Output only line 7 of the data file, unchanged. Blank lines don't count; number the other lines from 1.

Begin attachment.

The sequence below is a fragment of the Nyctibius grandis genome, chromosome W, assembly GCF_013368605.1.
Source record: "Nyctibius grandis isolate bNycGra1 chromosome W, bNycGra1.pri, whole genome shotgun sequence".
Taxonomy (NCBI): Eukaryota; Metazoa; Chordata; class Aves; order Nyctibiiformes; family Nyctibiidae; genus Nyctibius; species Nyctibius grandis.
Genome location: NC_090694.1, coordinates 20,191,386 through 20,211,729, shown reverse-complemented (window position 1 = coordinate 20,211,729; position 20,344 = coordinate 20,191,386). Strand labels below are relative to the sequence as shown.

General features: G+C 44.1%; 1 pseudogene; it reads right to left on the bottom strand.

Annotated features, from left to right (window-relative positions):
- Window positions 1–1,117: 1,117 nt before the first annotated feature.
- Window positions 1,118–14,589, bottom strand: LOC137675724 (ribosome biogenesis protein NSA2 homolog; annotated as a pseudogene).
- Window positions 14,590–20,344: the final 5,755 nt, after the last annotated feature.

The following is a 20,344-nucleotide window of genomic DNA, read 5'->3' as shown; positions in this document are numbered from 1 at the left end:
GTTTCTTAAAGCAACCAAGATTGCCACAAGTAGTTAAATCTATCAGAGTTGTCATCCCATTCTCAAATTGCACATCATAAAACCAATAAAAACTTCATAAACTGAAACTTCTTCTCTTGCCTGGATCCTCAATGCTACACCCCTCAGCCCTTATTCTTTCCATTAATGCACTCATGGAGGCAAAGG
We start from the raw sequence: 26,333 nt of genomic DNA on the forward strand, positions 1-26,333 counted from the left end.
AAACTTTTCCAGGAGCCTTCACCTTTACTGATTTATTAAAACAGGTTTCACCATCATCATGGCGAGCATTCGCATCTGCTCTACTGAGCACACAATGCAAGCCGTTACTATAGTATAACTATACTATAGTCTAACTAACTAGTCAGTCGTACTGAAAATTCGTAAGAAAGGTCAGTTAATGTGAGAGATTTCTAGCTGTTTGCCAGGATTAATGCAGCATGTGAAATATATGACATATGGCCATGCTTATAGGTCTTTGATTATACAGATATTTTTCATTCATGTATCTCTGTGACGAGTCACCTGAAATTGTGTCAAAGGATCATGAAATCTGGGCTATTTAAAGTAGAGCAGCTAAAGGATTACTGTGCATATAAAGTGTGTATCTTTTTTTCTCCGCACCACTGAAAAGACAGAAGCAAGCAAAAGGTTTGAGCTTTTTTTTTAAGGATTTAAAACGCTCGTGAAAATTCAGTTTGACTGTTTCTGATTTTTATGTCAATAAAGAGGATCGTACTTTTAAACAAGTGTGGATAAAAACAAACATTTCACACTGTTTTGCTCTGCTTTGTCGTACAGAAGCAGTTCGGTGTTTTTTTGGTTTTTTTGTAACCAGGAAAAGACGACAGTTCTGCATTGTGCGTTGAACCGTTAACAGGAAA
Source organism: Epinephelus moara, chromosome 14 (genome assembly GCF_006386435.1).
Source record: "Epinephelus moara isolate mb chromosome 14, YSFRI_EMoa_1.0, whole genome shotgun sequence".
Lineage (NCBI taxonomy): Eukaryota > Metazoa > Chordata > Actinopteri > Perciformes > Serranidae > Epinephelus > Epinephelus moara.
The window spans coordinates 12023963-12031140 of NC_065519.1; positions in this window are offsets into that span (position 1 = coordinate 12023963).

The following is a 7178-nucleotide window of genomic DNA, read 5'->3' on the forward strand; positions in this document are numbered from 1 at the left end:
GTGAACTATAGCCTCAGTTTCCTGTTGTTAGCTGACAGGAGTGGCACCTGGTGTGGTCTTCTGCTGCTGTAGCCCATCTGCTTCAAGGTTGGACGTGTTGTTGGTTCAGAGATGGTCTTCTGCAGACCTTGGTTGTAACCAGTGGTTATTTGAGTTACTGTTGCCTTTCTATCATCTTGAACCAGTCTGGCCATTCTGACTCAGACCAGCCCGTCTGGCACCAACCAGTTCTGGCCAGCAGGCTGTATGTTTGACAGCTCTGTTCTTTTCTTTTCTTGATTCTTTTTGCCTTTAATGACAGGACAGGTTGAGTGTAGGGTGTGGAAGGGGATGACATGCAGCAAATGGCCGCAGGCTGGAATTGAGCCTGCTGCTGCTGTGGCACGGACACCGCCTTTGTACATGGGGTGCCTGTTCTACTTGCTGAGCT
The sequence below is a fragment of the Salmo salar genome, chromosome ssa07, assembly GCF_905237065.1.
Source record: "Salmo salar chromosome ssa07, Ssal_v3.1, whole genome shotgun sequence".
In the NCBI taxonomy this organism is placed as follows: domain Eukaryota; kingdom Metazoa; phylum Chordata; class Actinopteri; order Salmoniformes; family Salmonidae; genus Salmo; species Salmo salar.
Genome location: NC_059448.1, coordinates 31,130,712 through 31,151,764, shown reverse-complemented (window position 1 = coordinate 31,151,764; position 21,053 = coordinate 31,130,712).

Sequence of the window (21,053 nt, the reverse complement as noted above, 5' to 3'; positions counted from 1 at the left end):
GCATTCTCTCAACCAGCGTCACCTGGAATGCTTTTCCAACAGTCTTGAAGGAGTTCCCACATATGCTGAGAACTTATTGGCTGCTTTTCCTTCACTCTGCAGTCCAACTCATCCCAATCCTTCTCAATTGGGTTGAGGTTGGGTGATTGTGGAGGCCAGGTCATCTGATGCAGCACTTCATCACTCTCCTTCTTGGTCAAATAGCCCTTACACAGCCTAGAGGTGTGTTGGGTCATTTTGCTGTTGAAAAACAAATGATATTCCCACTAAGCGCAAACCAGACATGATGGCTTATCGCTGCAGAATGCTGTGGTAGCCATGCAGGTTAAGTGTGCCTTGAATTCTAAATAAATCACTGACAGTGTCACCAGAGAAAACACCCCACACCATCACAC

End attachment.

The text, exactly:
- Window positions 1–1,117: 1,117 nt before the first annotated feature.